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    Report of the sixth IDAF (Programme for Integrated Development of Artisanal Fisheries in West Africa) Liaison Officers Meeting. Banjul, The Gambia, 1-5 February 1993 1993
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    The Sixth Meeting of IDAF Liaison Officers which took place at the International Trypanotolerance Centre (ITC) Banjul, at the kind invitation of the Government of the Gambia from 1 - 2 February 1993, and the Workshop on Fisherfolk Organisations which followed that meeting at the same venue from 3 - 5 February 1993. are in keeping with the Programme's endeavour to continuously seek appropriate strategies to improve its guidance and assistance to fisherfolk communities; through appropriate dialogu e and consultations among actors in the artisanal fisheries sector. In addition to the impressive participation (18 of 20 Liaison Officers), Banjul offered the technicians who were present an opportunity to make a critical, objective and exhaustive analysis of the actions undertaken or planned in the different countries covered by IDAF.The importance of the Banjul meeting is evidenced by the fact that the participants are aware of the fragility of results obtained, which results they promis ed to preserve and reinforce. But Banjul will be remembered in that it is an example of the Team Spirit which must prevail between different actors or participants in the Programme for the welfare of fisherfolks. Liaison Officers are conscious of the need for them to fully play their role of close collaborators of the Programme, animators of group action and actors in the permanent exchange of view points between the different interest groups in the Programme. In keeping with the participator y approach which the Programme promotes, participants designated three representatives (Liaison Officers) to the Working Group charged with elaborating the project document for a possible IDAF phase III.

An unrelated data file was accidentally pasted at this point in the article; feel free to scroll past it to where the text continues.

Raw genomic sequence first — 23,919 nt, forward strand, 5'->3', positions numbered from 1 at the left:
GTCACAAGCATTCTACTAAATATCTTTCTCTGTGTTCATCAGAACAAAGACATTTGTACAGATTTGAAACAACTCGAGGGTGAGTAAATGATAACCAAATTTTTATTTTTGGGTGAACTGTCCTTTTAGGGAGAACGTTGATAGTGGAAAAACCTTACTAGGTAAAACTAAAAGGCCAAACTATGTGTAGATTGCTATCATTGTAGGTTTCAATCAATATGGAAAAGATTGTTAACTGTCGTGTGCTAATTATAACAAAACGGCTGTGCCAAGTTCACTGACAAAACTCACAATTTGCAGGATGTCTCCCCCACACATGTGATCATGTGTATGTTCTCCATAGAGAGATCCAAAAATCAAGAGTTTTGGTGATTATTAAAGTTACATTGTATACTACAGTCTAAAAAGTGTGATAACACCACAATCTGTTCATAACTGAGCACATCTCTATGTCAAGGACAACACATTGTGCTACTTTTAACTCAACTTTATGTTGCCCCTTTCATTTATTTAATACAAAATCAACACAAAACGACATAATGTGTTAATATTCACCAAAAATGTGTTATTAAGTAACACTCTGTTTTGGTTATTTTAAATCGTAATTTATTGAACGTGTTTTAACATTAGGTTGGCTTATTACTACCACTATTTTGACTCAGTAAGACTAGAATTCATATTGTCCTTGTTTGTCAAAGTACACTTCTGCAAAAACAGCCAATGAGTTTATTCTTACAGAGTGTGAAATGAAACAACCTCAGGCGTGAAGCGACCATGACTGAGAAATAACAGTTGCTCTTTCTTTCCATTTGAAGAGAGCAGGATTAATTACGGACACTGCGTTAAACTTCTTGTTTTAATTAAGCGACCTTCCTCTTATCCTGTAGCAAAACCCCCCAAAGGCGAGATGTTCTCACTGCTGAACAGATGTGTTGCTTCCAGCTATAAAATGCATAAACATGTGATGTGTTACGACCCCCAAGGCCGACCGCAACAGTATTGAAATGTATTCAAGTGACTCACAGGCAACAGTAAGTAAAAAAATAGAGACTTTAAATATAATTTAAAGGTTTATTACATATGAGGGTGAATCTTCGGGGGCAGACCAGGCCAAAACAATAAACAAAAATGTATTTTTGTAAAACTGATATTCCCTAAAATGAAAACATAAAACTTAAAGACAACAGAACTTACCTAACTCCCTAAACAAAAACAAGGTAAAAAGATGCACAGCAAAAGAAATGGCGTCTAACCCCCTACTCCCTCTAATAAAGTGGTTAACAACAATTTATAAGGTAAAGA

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    Report of the Workshop on fisherfolk Organisations in West Africa. Banjul, The Gambia, 3-5 February 1993 1993
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    The grouping of fisherfolk in the artisanal fisheries sector is a natural and desirable phenomenon and they exist under a variety of names or titles. Indeed, some people are of the opinion that the grouping of fisherfolk is an important organizational framework for encouraging the participation of artisanal fisherfolk in the development and management of their fisheries. A good many fisherfolk organisations exist in the countries IDAF assists. Some have operated well and others not so well. Evidence is accumulating that fisherfolk organisations is one of the best tools of achieving a project's objective but they are not a cheap means of development. Considerable amount of energy, imagination, self commitment and effort are needed to put into a place a workable and successful fisherfolk organisation. In the endeavour to encourage the exchange of experience on the subject by its partners and clientele, IDAF commissioned seven case studies in three distinct socio-economic enviro nments by authors who are themselves actors in Fisherfolk Organisations. A Workshop was later organized at Banjul, The Gambia, from 3 - 5 February 1993 as a follow-up to IDAF Sixth Liaison Officers Meeting.